As a peptide chemist, I was trained to purify my peptides with reversed-phase HPLC, just as many a peptide chemist before me. Despite the hundreds of hours I’ve logged in front of an HPLC, injecting samples and collecting peak fractions, I can’t imagine using any other method to purify my freshly synthesized and cleaved peptides. In fact, you’d be hard pressed to convince me to try something else. But here I am, trying something new. Wish me luck!
In this post, I’ll describe my first experiences using flash chromatography to purify a peptide sample.
Flash column chromatography? Why is this better than what I am currently doing for peptide purification? What do you mean I can inject my ENTIRE synthesis onto the column? It will still get pure? Really? How much of my hard-earned peptide (yes, I had the pleasure of manual solid phase peptide synthesis) is going to get stuck on all this silica? How will my tried-and-true chromatography gradients translate to a flash system? Can I reuse the cartridges like my HPLC columns? You mean I have to learn ANOTHER set of software too? Bonus, can I use mass-directed purification to increase my first-pass purity? All these questions (and more) run through my head as I think about taking on a new method for purifying peptides. But here goes nothing!
Thankfully, my lab is equipped with a Biotage IsoleraTM that has AssistTM software. Think of Assist as the easy button road map through the software for users that have very little experience with flash chromatography. Orange buttons direct you through each window of the method setup and generates a basic chromatography method without much user intervention. It even tells me which cartridge to use!
I’ve had some generic peptide laying around for a while, so I decided to purify the sample and approach this with a completely fresh perspective. With little previous chromatographic knowledge regarding this specific peptide, I let the system define the mobile phase gradient. The default gradient holds at 10% acetonitrile for 1 column volume (CV), then increases acetonitrile concentration from 10% to 100% over 10 CVs and finally washes the column at 100% acetonitrile for an additional 2 CVs. The entire method requires less than 25 minutes and only 400 mL of total mobile phase! I simply selected the smallest C18 cartridge from the options presented by the software, a 12 gram Biotage® SNAP-KP-C18 (275 mg capacity), primed the cartridge, dissolved my peptide in DMSO, injected approximately 20 mg of peptide, and pushed play, Figure 1.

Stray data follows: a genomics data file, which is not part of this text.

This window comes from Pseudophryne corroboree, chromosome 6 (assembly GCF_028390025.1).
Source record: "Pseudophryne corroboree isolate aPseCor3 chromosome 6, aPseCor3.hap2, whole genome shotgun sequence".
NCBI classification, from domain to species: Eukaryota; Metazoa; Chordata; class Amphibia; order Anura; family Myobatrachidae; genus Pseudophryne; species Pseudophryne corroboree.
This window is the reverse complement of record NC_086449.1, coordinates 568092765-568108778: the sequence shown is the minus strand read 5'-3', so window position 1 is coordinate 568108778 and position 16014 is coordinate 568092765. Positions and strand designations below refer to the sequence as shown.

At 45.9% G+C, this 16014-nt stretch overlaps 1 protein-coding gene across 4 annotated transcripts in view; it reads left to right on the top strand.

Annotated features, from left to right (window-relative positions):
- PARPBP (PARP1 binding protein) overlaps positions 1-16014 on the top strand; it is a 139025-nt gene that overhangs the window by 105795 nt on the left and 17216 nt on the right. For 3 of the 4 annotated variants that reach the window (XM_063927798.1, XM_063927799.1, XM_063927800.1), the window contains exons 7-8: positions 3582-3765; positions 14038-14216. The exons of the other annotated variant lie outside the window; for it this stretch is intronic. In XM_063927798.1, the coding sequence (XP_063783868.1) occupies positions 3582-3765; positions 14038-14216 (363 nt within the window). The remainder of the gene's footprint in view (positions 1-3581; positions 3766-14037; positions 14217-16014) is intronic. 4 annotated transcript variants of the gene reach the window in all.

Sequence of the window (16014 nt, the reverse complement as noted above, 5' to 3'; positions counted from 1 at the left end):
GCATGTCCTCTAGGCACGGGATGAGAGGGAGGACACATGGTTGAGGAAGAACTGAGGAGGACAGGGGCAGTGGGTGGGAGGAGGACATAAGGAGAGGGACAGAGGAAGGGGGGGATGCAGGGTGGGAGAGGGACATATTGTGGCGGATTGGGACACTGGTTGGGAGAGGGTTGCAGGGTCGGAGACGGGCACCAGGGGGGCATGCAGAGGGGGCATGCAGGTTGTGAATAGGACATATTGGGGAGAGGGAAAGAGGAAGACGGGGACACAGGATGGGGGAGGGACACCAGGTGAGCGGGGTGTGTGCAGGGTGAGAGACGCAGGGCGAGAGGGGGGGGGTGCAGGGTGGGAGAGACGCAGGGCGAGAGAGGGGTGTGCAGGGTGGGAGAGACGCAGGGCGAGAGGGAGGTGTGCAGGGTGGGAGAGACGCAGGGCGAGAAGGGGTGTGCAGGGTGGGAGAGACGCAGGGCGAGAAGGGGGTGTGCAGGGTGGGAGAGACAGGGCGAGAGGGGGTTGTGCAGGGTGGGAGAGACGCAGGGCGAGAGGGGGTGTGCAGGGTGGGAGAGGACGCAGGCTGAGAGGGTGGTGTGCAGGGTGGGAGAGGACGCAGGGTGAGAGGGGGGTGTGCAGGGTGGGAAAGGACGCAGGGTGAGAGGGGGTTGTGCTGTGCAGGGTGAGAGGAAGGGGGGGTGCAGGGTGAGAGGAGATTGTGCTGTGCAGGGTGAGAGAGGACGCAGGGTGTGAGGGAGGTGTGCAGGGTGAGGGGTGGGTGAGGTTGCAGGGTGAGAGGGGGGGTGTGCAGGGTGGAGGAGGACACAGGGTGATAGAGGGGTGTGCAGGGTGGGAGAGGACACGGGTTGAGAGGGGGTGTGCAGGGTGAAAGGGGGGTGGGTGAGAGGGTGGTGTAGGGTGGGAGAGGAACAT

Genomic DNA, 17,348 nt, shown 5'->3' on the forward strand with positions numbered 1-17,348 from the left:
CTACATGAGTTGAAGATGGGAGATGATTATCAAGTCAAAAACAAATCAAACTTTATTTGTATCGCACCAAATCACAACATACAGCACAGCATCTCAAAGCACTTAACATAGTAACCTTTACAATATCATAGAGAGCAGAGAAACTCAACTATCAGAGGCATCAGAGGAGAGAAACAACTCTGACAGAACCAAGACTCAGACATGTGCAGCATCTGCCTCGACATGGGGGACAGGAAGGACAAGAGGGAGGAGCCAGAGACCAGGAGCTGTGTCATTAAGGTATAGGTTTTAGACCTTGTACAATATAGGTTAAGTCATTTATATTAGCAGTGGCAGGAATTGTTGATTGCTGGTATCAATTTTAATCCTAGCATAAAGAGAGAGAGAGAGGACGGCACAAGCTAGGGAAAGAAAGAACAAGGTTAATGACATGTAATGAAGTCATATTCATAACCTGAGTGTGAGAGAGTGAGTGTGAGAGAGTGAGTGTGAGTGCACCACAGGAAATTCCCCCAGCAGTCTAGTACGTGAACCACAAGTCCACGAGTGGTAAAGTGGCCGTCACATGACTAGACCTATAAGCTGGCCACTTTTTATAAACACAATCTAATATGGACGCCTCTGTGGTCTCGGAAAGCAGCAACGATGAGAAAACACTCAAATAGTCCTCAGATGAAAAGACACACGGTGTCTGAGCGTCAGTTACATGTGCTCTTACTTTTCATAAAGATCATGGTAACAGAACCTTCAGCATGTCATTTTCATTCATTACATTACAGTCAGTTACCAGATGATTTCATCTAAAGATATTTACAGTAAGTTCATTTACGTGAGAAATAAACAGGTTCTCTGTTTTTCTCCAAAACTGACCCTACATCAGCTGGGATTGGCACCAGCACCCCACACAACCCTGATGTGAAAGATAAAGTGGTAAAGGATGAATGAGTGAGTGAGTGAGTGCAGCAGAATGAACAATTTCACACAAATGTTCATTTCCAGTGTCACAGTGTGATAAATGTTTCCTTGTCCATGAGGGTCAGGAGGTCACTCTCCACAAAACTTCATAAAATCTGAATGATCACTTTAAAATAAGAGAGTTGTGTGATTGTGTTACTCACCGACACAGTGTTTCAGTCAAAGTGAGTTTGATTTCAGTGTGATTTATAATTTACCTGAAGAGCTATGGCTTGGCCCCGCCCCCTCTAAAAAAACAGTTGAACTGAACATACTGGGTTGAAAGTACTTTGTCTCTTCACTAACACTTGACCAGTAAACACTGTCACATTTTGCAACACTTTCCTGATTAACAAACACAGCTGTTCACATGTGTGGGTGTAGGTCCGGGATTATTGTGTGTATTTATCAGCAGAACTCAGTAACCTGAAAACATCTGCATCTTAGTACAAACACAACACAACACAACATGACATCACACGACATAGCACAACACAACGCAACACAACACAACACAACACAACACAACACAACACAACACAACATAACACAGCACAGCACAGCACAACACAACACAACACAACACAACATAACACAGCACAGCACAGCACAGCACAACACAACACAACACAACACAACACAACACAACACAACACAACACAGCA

Well… ok. Luckily the SNAP-KP-C18 columns are reusable because that doesn’t look like very good separation at all! Full disclosure, I didn’t expect the cleanest of chromatograms after storing the peptide in solution for several weeks prior to this purification. I did learn though, approximately what concentration of acetonitrile is required to elute my product(s). In order to rework my gradient and hopefully improve the purification, I simply moved each of the endpoints to the desired acetonitrile concentration while maintaining the gradient duration. The new gradient more closely resembles a standard HPLC gradient and it was much easier than modifying my previous HPLC methods! Upon initial inspection the separation improved, revealing several other peptide products that I anticipated would exist. The resolution of each peak however, leaves something to be desired, Figure 2.
Then I thought about gradient optimization in standard RP-HPLC. So I next extended the gradient an additional 5 CVs. As I expected, this continued to improve my peak separations, Figure 3. So far so good! My standard HPLC separation optimization strategies still seem to work and we’ll save gradient optimization for another discussion later.
As long as I am experimenting with a peptide that doesn’t really matter to me anyway, let’s take a page from the organic flash purification strategy book and try a step gradient. This method, commonly used during small molecule purifications, utilizes a series of isocratic holds to improve separations in fewer column volumes than would be necessary for a traditional linear gradient and but not often in peptide purifications. I used the optimize button in the software to help me define the acetonitrile concentrations at which to insert the isocratic holds, injected slightly more peptide sample and pushed play! The separation does not seem to improve for this particular sample, although I was able to completely resolve a small peak with the second gradient step, Figure 4. This may be an interesting strategy for extracting a more pure peptide sample from a crude mixture that I will work on in the future.
All in all, this was a fun little exercise in purification! The software was extremely easy to learn and subsequently expand upon to modify my methods however I desired. The purification could have been better, but I anticipate this will also improve when I handle my peptides properly. Even if the chromatography didn’t improve, I am able to load almost an entire synthesis onto a single cartridge, achieve a modest level of purity very quickly, leaving me with only a few injections to completely purify my sample by HPLC. Most importantly, the chromatography exercise I described above took approximately 90 minutes of real time, a fraction of the 3 and a half hours it could have taken to optimize the HPLC gradient for a completely unknown peptide. In the future, I will continue to explore the utility of flash chromatography to purify my peptides! If nothing else than to speed up the purification process. For those samples that demand very high purity, I will certainly utilize HPLC for final purification steps (with hopefully fewer injections this time around).
Will anyone share their first experiences using a flash chromatography system to purify their peptide samples?
To learn more about achieving highly pure peptides using flash chromatography, following the link below.